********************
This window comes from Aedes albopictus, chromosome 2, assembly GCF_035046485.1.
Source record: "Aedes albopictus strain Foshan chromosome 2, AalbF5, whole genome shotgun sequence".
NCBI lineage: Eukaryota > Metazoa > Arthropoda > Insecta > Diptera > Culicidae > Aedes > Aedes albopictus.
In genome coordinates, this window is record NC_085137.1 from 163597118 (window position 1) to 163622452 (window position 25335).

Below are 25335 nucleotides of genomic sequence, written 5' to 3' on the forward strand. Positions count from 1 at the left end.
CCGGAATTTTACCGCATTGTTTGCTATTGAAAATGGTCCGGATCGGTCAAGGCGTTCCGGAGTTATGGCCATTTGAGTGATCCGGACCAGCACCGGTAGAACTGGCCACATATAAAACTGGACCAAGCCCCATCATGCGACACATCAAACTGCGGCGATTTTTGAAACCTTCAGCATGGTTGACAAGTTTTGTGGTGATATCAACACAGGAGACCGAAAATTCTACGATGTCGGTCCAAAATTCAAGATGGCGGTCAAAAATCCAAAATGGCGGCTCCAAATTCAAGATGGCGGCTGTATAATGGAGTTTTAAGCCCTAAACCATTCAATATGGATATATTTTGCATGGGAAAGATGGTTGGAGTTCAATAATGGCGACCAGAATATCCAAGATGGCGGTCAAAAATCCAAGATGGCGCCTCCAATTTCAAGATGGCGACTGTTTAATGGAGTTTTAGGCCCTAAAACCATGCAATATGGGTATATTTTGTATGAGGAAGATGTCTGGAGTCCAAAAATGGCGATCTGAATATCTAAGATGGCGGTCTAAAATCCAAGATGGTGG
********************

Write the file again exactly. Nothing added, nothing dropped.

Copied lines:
This window comes from Aedes albopictus, chromosome 2, assembly GCF_035046485.1.
Source record: "Aedes albopictus strain Foshan chromosome 2, AalbF5, whole genome shotgun sequence".
NCBI lineage: Eukaryota > Metazoa > Arthropoda > Insecta > Diptera > Culicidae > Aedes > Aedes albopictus.
In genome coordinates, this window is record NC_085137.1 from 163597118 (window position 1) to 163622452 (window position 25335).

Below are 25335 nucleotides of genomic sequence, written 5' to 3' on the forward strand. Positions count from 1 at the left end.
CCGGAATTTTACCGCATTGTTTGCTATTGAAAATGGTCCGGATCGGTCAAGGCGTTCCGGAGTTATGGCCATTTGAGTGATCCGGACCAGCACCGGTAGAACTGGCCACATATAAAACTGGACCAAGCCCCATCATGCGACACATCAAACTGCGGCGATTTTTGAAACCTTCAGCATGGTTGACAAGTTTTGTGGTGATATCAACACAGGAGACCGAAAATTCTACGATGTCGGTCCAAAATTCAAGATGGCGGTCAAAAATCCAAAATGGCGGCTCCAAATTCAAGATGGCGGCTGTATAATGGAGTTTTAAGCCCTAAACCATTCAATATGGATATATTTTGCATGGGAAAGATGGTTGGAGTTCAATAATGGCGACCAGAATATCCAAGATGGCGGTCAAAAATCCAAGATGGCGCCTCCAATTTCAAGATGGCGACTGTTTAATGGAGTTTTAGGCCCTAAAACCATGCAATATGGGTATATTTTGTATGAGGAAGATGTCTGGAGTCCAAAAATGGCGATCTGAATATCTAAGATGGCGGTCTAAAATCCAAGATGGTGG